Overcrowding should cause you indigestion - your cows already feel it

Did you know that overcrowded cows experience rumen acidosis? Recently conducted research at the Institute has shown for the first time that overcrowding the free stalls and feed bunk reduces rumen pH — and this compromised rumen function dramatically influences how the cow responds to her diet. For the dairy cow — being a ruminant — a healthy rumen pH is vital to her well- being and productive efficiency.

Mac Campbell, who is working on his Ph.D. here at Miner Institute, conducted a study that evaluated the interaction between stocking density and diet physically effective NDF (peNDF) for their effect on the behavior, rumen pH, and performance. Overcrowding is a common practice on many U.S. dairy farms: USDA survey data indicate that nearly 60% of free-stall farms overcrowd the feed bunk while over 40% overcrowd the stalls. In the northeastern U.S., research published in 2012 found that feed bunks were overcrowded on 78% of dairy farms assessed.

With this overcrowding challenge in mind, we wondered what effect it might have when we fed cows diets that spanned the usual range in peNDF found on commercial dairy farms. We fed two diets: one based on the usual corn silage/ haycrop silage blend and another with 3.5% chopped wheat straw partially replacing the haycrop silage to boost the dietary peNDF. The "no straw" diet contained about 19% peNDF and 8.5% undigested NDF measured at 240 hours (uNDF240). From a fi ber adequacy standpoint, this diet was on the lower end of what is typically fed. In contrast, the "added straw" diet contained about 22.5% peNDF and 9.7% uNDF240 which are on the upper end of typical dietary fiber content.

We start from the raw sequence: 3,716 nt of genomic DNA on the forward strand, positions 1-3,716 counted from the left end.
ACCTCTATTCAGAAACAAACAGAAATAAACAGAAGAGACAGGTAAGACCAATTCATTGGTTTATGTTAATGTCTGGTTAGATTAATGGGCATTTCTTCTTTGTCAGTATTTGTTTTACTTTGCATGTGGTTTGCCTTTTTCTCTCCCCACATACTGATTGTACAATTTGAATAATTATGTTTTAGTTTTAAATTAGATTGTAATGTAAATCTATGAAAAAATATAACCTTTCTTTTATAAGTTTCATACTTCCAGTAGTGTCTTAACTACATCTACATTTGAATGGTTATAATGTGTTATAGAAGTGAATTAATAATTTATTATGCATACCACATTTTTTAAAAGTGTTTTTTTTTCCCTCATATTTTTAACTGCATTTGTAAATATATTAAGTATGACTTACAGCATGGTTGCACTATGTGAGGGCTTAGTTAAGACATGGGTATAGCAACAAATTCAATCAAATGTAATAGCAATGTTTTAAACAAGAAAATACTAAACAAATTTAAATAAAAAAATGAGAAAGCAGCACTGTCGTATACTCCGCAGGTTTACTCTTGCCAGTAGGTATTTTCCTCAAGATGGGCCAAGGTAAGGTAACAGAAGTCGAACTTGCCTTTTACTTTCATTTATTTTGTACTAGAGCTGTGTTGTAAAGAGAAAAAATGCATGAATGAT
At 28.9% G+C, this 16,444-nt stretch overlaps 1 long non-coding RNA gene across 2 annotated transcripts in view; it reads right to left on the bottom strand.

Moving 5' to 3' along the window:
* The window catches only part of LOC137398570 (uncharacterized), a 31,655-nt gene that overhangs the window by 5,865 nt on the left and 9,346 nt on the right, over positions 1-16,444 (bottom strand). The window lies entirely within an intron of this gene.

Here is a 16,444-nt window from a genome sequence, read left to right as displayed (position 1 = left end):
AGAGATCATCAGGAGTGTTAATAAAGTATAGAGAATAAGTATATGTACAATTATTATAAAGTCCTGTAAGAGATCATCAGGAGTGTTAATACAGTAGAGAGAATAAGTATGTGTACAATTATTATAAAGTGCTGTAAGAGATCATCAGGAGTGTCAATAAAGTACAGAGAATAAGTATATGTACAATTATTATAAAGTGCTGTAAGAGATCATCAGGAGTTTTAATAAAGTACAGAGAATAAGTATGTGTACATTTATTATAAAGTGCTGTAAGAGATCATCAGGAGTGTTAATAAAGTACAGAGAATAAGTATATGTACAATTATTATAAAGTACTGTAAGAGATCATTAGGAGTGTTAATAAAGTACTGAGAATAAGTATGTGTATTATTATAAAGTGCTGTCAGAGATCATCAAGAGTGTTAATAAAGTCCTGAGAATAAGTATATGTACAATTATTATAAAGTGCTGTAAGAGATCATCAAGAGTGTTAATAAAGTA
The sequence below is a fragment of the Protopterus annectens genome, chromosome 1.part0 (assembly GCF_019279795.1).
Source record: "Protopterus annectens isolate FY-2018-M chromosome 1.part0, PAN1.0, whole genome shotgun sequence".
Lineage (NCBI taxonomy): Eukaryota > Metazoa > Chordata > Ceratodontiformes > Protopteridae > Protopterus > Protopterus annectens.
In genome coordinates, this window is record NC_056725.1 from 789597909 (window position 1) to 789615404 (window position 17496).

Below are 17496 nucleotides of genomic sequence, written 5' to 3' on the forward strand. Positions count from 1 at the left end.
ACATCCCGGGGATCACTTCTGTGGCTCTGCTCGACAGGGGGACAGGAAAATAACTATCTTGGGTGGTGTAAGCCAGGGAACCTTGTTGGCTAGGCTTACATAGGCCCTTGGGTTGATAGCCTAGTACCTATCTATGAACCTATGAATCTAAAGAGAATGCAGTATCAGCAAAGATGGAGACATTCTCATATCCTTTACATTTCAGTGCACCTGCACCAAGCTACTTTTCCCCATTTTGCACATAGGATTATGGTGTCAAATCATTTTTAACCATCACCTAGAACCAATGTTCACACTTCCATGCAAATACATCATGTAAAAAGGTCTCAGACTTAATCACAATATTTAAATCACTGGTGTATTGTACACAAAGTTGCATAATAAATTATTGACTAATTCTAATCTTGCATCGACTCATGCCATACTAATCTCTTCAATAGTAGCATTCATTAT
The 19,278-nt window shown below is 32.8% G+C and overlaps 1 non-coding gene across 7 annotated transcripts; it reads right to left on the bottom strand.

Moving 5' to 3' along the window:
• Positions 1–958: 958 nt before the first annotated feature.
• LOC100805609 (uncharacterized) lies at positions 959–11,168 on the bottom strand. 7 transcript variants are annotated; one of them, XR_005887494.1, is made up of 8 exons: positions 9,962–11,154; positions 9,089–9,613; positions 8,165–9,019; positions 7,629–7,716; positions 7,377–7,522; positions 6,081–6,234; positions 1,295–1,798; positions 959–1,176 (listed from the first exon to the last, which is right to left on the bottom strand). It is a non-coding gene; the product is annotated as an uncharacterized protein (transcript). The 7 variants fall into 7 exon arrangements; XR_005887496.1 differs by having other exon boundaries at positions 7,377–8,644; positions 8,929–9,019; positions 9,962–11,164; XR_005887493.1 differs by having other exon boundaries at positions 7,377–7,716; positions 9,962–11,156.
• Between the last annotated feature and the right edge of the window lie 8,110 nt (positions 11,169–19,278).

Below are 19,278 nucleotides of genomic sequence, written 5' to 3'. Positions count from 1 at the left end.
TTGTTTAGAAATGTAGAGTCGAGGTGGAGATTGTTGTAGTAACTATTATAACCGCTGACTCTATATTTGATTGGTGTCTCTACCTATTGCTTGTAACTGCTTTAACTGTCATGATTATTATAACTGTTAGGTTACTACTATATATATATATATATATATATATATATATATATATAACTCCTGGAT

We know that in the real world both of these diets are fed under a range of stocking densities, so we fed them to cows at either 100 or 142% stocking density to encompass the range ordinarily encountered on commercial farms. Then we tracked how long rumen pH dipped below 5.8, which is a common benchmark for subacute rumen acidosis (SARA). What happened to rumen pH? At 100% stocking density, addition of chopped straw to the diet reduced the time that rumen pH was below 5.8 by about 17% — important, but not a huge effect. However, at 142% stocking density, the diet with greater peNDF/uNDF enhanced rumen pH by nearly 33%. In fact, rumen pH was below 5.8 – i.e. the cows were experiencing SARA – for over 4 hours per day at 142% stocking density versus only 2.2 hours per day at 100% stocking. Previous research indicates that when pH is less than 5.8 for more than 3.5 hours per day, you will expect to see a significant impact of SARA on rumen fiber digestibility. This study provides the first evidence that diets can be formulated to help alleviate the negative impact of overcrowding.

These changes in rumen pH were associated with reduced lying time in the stalls, less recumbent rumination, and lower milk and milk fat output. In addition, Mac has also been looking at the effect of these treatments on immune function as reflected by serum amyloid A (SAA). His initial data indicate that overcrowding tends to elevate SAA in response to the stress of competing for feed and stalls.

This research drives home the point that the cow's management environment has a tremendous impact on how she responds to a diet. Increasingly, our ration formulation approaches must take into account the feeding environment. Otherwise, we risk rumen health even when feeding well-balanced diets that provide plenty of fiber.

 
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